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Friday, 5 August 2011

Will collaborative consumption affect international trade?

The Guardian Weekly for 8 July 2011 ran an article entitled Must-have addiction has to end by Leo Hickman in which he cites a book by Rachel Botsman called What's mine is yours: How collaborative consumption is changing the way we live.

She says that social networking has enhanced the notion and practice of collaborative consumption which 'aims to exploit previously ignored or unnoticed value in all our assets by both eliminating waste and generating demand for goods ans service that are otherwise lying idle.'

The development of e-bay, and Trade Me in New Zealand has successfully enabled people to sell off unwanted goods easily and with the added pleasure of making a few dollars.   Movements such as Freecycle in New Zealand allow sharing of idle goods in a targeted way.  This selling or sharing of unwanted goods has been around a long time but the internet has meant that you are not touring Saturday car boot or garage sales on the off-chance you might pick up something useful.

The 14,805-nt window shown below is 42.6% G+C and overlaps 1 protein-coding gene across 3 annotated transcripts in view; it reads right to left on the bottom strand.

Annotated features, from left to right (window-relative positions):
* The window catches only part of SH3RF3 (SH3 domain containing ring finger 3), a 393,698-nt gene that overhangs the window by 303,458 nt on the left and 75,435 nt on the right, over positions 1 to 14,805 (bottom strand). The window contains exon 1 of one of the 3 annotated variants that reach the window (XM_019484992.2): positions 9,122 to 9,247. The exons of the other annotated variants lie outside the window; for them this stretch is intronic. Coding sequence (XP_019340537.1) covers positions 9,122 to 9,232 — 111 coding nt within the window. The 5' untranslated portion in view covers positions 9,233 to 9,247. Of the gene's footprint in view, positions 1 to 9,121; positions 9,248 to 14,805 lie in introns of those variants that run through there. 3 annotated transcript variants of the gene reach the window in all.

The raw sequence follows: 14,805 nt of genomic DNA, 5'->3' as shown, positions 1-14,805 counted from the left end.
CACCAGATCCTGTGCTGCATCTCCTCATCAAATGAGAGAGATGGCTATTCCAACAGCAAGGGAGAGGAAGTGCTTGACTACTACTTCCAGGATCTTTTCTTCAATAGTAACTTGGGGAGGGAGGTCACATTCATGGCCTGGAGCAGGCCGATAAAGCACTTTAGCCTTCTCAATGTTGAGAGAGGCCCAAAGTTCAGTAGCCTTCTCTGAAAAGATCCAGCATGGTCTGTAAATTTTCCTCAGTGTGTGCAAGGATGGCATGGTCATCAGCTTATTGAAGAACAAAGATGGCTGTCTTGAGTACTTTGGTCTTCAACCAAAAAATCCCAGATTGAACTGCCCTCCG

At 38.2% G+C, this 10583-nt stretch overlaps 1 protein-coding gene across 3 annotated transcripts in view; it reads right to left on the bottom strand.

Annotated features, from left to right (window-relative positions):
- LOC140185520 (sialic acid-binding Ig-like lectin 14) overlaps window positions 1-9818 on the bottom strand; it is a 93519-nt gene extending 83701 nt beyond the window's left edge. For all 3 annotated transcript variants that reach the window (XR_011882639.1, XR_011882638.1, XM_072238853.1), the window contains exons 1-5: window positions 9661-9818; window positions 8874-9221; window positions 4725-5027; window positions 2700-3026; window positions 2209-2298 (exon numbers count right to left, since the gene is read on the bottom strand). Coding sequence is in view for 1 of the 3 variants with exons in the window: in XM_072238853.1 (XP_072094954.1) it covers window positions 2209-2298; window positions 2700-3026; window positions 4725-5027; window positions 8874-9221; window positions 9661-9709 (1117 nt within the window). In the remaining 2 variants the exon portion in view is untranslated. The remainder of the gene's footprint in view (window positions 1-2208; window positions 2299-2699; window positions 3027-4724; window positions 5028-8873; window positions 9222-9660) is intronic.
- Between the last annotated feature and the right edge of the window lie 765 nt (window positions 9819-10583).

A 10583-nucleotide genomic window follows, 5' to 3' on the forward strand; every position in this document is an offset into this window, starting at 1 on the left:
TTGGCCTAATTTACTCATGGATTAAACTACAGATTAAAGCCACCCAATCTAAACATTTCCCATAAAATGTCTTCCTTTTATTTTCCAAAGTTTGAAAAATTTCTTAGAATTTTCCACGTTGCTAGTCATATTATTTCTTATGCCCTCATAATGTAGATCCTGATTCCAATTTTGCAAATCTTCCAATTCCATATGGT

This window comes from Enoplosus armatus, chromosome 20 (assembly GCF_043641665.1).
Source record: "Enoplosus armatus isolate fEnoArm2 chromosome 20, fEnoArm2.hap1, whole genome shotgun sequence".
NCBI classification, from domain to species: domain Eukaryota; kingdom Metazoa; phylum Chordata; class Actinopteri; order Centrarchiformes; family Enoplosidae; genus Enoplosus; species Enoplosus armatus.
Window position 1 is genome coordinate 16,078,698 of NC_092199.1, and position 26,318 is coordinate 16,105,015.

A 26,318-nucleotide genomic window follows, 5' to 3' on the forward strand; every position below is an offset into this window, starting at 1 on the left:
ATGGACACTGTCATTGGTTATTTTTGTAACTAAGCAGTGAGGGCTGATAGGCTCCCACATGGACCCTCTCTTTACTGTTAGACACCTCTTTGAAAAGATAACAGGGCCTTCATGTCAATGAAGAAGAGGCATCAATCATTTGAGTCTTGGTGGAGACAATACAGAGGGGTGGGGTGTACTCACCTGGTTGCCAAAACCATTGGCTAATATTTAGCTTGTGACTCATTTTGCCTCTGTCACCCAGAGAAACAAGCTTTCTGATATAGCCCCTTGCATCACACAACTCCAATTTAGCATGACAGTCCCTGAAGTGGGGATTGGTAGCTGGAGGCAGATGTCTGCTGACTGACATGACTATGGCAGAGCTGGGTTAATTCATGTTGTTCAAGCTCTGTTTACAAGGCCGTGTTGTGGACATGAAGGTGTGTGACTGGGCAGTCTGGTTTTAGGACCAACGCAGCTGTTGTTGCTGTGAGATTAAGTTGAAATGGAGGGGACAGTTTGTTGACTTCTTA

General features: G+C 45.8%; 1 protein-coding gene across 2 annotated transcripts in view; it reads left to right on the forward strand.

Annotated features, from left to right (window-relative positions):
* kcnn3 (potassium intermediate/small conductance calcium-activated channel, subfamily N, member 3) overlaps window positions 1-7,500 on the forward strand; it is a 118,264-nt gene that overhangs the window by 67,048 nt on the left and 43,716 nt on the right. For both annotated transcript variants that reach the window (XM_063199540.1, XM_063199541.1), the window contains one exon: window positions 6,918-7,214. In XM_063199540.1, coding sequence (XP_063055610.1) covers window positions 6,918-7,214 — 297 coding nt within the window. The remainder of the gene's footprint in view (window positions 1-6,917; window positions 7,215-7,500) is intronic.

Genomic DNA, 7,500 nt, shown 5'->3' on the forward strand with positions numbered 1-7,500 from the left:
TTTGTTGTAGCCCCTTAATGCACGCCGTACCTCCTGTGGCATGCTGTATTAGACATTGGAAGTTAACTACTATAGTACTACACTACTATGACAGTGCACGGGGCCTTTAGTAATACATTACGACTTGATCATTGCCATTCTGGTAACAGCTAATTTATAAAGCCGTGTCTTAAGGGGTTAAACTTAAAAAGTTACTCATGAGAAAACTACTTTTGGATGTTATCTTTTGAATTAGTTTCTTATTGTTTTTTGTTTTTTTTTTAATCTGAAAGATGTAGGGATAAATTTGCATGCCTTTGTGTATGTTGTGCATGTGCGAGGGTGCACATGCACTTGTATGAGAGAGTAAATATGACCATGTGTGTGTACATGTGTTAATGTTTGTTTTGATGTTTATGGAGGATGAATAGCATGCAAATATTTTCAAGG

Does it mean that we will consume less and therefore demand for garments from China or shoes from India will fall to the detriment of our trade?   Will shared vehicles or belonging to a car club mean that our need for cars and petrol will also decline?  How will that affect our imports from japan, or the production of petrol from our own refinery?

An important element of this kind of consumption is that you look to see if your seller has been offering a good service - how does Trade Me rate their efficiency, their packing and delivery?   In other words it is dependent on trust and the building up of our reputation - just as in international trade we look to those countries and companies that have a reputation for delivering what we want, what they say they will deliver within the agreed costs and time.   Maybe instead of reducing the overall amount of trade, it will see enhanced trade between trusted partners as a result of this kind of collaborative consumption at an individual level.   As well it may mean that goods that have sat around waiting for a buyer can somehow reach a customer that needs them.     What do you think - a bit far-fetched?  a possibility?

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